Solids are what remains after any solvents or VOCs evaporate out of an applied coating. Solids Content, also referred to as Percent Solids, can be reported as a percent in relation to the total weight or total volume of the product.
Based on the density of materials used in the coating’s formula as well as the overall density of the coating, engineers would use these values when comparing different coatings, to predict thicknesses left once the material is cured and dry, and to give information about the product’s general formulation. Solids are what is remaining after any solvents or VOCs evaporate out of an applied coating.
Sample of Solids Content information from a C.I.M. TDS
3) Recoat Window/Recoating
The time range in which a chemical bond will occur between subsequent layers of coatings.
Sometimes a waterproofing application may require recoating to reach the desired thickness. The information provided here informs the applicator how much time they have to recoat one layer with the next layer of the coating without requiring any additional surface preparation. A missed recoat window can result in delamination or adhesion problems in the future. For more information, check out our guide on preparing membranes past the recoat window.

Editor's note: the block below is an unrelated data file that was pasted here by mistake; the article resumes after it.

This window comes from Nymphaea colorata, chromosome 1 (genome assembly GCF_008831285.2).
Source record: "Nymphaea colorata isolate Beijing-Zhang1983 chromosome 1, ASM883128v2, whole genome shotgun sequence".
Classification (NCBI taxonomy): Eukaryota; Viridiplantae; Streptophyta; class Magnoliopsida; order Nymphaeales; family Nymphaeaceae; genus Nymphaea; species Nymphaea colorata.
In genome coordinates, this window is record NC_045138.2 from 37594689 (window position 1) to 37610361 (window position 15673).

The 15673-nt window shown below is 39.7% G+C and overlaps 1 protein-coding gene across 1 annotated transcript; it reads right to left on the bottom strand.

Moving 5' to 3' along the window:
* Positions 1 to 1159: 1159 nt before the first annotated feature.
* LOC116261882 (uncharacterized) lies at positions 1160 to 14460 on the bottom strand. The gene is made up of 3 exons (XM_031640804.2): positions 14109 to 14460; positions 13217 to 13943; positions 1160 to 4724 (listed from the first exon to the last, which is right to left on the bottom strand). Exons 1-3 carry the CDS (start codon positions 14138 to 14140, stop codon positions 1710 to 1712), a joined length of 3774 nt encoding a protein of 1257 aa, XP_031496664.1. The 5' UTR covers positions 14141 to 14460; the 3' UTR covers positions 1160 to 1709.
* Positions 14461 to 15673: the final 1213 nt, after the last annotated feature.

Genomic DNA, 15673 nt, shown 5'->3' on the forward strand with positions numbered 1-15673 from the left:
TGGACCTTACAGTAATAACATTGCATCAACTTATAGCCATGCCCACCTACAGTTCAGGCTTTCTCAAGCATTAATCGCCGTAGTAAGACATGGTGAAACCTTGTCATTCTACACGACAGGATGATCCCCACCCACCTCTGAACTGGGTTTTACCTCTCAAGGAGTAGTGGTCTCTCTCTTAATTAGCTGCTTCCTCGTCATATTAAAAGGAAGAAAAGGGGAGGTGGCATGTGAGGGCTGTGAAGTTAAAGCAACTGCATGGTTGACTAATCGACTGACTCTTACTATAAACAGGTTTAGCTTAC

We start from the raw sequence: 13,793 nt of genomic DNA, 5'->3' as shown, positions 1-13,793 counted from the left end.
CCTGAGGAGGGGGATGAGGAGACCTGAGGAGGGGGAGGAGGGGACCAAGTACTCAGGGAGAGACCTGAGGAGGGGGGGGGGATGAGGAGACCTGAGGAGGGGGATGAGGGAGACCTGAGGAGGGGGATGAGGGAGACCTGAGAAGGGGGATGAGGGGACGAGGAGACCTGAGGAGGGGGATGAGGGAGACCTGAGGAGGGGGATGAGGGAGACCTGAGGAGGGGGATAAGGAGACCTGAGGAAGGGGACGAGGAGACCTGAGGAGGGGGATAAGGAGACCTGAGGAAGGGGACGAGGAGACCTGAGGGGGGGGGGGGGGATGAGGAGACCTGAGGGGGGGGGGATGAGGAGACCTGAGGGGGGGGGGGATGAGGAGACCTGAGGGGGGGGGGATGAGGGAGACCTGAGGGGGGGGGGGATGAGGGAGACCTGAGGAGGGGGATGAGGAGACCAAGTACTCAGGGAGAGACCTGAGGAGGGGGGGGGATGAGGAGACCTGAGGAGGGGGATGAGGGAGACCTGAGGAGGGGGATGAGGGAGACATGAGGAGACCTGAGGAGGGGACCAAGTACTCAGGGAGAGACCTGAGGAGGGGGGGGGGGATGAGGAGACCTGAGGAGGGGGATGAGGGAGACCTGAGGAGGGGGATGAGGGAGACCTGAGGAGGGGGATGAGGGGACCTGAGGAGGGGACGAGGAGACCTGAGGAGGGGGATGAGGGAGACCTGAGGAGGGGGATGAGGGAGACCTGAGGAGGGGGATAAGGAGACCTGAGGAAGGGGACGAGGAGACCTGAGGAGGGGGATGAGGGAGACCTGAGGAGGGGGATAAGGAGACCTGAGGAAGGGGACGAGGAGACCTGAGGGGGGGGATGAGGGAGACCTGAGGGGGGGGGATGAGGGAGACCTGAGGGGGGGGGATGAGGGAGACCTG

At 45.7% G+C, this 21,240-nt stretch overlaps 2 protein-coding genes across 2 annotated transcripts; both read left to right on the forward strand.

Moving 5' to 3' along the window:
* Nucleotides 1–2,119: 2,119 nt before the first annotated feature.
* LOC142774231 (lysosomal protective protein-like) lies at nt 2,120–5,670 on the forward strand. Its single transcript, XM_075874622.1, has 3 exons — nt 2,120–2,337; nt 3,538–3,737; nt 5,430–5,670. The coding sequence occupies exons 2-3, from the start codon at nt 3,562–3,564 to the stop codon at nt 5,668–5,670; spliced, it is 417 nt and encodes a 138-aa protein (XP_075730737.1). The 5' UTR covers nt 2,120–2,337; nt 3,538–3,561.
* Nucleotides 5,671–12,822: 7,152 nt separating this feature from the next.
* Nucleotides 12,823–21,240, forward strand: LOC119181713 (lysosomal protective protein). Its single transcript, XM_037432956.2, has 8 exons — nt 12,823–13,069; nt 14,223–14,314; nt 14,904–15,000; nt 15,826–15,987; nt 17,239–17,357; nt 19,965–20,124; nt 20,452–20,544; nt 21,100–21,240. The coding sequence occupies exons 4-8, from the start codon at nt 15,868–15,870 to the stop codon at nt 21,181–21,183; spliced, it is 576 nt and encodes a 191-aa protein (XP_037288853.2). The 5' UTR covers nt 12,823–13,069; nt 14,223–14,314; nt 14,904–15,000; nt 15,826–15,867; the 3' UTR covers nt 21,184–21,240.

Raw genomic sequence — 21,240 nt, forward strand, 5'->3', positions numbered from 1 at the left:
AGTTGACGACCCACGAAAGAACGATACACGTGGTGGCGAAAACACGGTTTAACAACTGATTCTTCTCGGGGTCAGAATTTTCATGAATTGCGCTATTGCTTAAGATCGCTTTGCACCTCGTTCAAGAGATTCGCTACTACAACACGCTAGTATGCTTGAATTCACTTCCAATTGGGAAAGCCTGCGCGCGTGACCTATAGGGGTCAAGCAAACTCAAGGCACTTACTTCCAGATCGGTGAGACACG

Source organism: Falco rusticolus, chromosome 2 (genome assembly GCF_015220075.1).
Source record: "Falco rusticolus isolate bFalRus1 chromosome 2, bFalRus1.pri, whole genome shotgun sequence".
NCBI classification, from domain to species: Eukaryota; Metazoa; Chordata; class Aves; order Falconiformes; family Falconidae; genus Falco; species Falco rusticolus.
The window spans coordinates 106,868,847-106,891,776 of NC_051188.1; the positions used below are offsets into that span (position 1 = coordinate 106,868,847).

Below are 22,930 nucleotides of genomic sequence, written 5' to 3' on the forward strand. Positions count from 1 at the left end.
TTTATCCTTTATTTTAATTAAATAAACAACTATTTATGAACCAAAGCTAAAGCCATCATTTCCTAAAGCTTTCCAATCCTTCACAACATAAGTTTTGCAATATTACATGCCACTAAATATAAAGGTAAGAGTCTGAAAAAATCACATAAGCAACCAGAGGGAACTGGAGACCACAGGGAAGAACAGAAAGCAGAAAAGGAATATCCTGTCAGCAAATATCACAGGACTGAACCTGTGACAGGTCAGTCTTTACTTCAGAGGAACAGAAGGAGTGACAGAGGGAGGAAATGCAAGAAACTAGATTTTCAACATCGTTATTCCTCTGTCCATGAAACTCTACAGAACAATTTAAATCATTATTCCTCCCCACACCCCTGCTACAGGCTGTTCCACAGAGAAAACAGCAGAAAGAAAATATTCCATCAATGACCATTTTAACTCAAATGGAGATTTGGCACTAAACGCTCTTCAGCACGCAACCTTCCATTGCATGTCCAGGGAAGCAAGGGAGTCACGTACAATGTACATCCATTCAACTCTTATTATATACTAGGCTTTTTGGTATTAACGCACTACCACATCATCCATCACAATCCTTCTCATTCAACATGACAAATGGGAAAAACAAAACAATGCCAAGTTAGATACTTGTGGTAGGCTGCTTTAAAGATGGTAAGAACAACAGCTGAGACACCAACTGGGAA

The measure of how well a material bonds to another.
Adhesion can be tested and measured between waterproofing or protective coating membrane bonds with the substrate, additional layers, other coatings, etc. Various test methods are used to determine the adhesion value. For dry concrete, for example, adhesion can be measured with an Elcometer. Without sufficient adhesion, the coating may delaminate or detach from the substrate.
5) Crack Bridging
A measure of the ability of a coating being able to bridge across a crack of set distance without being compromised.
Cracks can form in concrete or other substrates due to many factors. Waterproofing and protective coating membranes that can bridge large distances may be required in certain applications, such as concrete bridge decks and storage tanks. Sometimes the distances are cycled to see how the material performs with repeated exposure to cracks. Crack bridging is often reported in number of cycles passed without failure of the membrane over a fixed maximum distance. Ex. 100 cycles at 1/8”